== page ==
More than just bark
Stray dogs are not just nuisance to the tourists and are bothering locals but causing a significant dent in the government’s coffer. The JDWNR Hospital has treated more than 700 people, amounting to Nu 500,000, for dog bites from Thimphu, this year alone.
The number of strays in the country was expected to go down after a mass sterilisation.
The national survey conducted in 2015 says an average of over 70 percent sterilisation and vaccination coverage has been achieved across Bhutan.
“After castration, the number won’t drastically go down at once because we are operating not eliminating. So it will take time,” said Dr. Kinley Dorji of Thimphu Veterinary Hospital.
He said on an average, lifespan of dogs are 12 years. But some live more than 20 years, depending on the race. “So, when castrated dogs die after reaching their lifespan, then only the number will come down.”
A resident of Thimphu, Kala Tshering said mass sterilization of stray dogs may not have worked. He said they must have missed many dogs. “Even if they miss one, it will bear a litter of eight to nine puppies.”
He said they cannot go for a walk in the evening for the fear of stray dogs biting them. “It is worst at night. They gang up and fight causing us to lose sleep. They even get inside our house.”
Is our law criminalising youth?
Kuenga Tashi, Phuentshogling
Many youth say the amended Narcotic Drugs, Psychotic Substance and Substance Abuse Act, instead of helping, is criminalising them.
Of the 119 drug related cases recorded last year in Phuentshogling, majority were of 18-25 years.
A youth in Phuentshogling, Subash said his classmate, who was a topper and suffered from drug-addiction, got terminated from school.
“Instead of rehabilitating, he was put into jail and treated him as criminal. Now, I see him loitering in the town asking money for drugs.” Subash said whenever he sees him, he wonders how he could have helped and how the society could have helped him.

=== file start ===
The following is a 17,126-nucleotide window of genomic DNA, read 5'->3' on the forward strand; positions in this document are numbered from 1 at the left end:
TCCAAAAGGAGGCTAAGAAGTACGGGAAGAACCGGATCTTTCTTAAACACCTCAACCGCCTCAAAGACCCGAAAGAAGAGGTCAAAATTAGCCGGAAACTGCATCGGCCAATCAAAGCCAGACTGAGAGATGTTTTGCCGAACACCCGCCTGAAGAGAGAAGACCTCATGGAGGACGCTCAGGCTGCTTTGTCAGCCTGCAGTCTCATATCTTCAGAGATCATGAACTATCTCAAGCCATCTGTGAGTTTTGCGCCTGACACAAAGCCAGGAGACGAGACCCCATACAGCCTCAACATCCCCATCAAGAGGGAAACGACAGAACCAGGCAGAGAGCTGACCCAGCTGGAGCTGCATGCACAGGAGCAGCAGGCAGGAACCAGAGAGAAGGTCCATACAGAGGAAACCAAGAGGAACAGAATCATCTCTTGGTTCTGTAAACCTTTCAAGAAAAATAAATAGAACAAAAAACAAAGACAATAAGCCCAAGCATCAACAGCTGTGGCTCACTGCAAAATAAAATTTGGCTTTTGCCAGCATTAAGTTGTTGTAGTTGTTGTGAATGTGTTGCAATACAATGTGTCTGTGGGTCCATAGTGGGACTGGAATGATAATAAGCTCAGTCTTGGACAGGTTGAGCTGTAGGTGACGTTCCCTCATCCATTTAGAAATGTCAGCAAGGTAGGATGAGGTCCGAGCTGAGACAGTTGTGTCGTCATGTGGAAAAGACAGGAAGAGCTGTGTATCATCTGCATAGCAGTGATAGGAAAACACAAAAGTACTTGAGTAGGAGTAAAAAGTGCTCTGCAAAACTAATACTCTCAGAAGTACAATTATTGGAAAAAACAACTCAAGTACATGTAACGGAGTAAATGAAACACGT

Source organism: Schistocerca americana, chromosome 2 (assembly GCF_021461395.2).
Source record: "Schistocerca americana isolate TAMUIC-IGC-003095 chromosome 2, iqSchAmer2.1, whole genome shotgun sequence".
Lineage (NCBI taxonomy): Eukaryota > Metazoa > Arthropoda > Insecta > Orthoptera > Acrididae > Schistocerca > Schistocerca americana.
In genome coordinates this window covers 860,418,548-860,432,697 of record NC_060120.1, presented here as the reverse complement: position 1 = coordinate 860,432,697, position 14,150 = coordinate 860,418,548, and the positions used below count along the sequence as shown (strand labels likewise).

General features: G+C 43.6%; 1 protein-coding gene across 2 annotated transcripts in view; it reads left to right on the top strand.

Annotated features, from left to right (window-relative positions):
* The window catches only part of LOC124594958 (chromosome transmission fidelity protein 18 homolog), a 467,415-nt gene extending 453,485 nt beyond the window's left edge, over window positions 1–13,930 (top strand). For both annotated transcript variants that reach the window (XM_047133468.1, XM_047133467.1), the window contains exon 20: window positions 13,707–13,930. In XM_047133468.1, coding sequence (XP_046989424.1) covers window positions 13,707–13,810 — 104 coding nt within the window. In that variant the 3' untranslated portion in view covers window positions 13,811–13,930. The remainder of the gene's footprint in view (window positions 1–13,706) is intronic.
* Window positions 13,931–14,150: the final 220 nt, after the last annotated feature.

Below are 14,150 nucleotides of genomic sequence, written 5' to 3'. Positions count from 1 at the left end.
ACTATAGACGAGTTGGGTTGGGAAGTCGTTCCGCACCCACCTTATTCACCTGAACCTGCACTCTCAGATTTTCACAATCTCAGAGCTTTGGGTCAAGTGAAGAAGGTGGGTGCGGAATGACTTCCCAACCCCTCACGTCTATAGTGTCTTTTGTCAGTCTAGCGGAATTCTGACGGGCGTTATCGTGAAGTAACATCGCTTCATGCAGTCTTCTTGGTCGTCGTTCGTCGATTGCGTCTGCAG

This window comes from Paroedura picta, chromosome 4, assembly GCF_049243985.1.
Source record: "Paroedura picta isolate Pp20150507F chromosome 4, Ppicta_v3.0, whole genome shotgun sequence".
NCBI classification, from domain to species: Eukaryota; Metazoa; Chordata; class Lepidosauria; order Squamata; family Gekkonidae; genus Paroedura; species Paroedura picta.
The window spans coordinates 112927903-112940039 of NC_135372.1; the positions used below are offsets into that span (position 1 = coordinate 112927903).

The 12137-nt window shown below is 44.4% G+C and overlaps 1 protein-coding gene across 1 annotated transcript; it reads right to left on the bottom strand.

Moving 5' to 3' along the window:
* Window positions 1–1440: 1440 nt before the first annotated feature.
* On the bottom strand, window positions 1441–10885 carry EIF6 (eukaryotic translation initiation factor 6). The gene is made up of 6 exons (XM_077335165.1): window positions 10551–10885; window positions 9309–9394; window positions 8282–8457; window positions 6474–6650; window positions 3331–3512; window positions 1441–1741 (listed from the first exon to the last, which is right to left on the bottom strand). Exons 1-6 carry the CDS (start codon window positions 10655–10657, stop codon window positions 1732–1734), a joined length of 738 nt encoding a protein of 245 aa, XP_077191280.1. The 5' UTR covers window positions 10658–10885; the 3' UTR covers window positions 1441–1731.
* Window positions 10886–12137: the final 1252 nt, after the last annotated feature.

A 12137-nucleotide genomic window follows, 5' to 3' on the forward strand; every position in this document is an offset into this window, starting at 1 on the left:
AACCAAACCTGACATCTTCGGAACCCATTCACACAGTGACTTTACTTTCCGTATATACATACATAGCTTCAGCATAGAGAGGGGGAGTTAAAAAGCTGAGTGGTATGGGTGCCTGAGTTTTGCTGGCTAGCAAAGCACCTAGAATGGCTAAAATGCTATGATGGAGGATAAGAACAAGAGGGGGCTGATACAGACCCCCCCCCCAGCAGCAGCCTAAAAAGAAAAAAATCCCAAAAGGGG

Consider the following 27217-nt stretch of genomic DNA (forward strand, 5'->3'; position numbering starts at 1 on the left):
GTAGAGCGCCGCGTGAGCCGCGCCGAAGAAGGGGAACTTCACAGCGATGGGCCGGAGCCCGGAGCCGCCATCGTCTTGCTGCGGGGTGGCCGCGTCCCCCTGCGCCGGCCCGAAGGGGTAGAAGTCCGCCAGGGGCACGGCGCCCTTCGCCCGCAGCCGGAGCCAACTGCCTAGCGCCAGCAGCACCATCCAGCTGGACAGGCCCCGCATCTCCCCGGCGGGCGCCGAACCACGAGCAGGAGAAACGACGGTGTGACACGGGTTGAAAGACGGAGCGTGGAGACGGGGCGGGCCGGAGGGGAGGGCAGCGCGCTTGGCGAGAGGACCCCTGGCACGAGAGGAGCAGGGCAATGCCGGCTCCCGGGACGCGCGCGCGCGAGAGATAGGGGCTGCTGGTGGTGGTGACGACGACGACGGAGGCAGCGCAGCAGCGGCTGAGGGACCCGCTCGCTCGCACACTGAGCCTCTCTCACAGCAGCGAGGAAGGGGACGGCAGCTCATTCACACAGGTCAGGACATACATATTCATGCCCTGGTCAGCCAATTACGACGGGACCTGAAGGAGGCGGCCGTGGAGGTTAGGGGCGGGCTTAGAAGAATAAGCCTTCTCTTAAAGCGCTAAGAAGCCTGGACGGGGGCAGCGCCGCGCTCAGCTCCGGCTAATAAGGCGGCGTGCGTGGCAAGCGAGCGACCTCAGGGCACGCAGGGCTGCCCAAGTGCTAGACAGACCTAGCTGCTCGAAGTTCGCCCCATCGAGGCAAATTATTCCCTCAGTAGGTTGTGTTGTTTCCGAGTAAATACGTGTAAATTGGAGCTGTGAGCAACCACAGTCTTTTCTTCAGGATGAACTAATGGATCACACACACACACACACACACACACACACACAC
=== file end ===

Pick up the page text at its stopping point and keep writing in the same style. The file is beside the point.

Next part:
Possessing seven grams of cannabis/hashish can imprison a person for one to three years for illegal possession while two grams of cocaine can attract a minimum sentence of five to nine years.
Instead of criminalising a youth suffering from addiction, another youth in Phuentshogling, Kinley said a society should make use to technology to help them
One of the Drangpons said although the punishment is severe it has not deterred youth from indulging in illicit abuse or trafficking drugs.
He also said as a public officer working for the court of law, they only interpret and convict those involved as per the law.
On the other hand, Bhutan Narcotics Control Authority’s Director General, Phuntsho Wangdi said Bhutanese law is not stringent as compared to other countries.
“Ours’ is more on the lenient side. Nevertheless, if we don’t have a strong law, there is a risk of the country being flooded with people carrying out drug business and a number of people getting into drug addiction.”
But, he said people who suffer from addiction are not criminalised.
“I wouldn’t say our prisons are flooded with youth who are into drugs. In fact, youth who are into addiction are all given the opportunity to treat themselves. They are detained but they are not imprisoned. Even the court gives them the opportunity to treat.”
He said if they undergo treatment successfully, they are not criminalised. “The ones who are caught and imprisoned would be the ones charged and convicted for drug related trafficking cases and illicit trafficking.”
Most the 29 arrested for drug related cases in Phuentsholing this year are between 18-25 years old.
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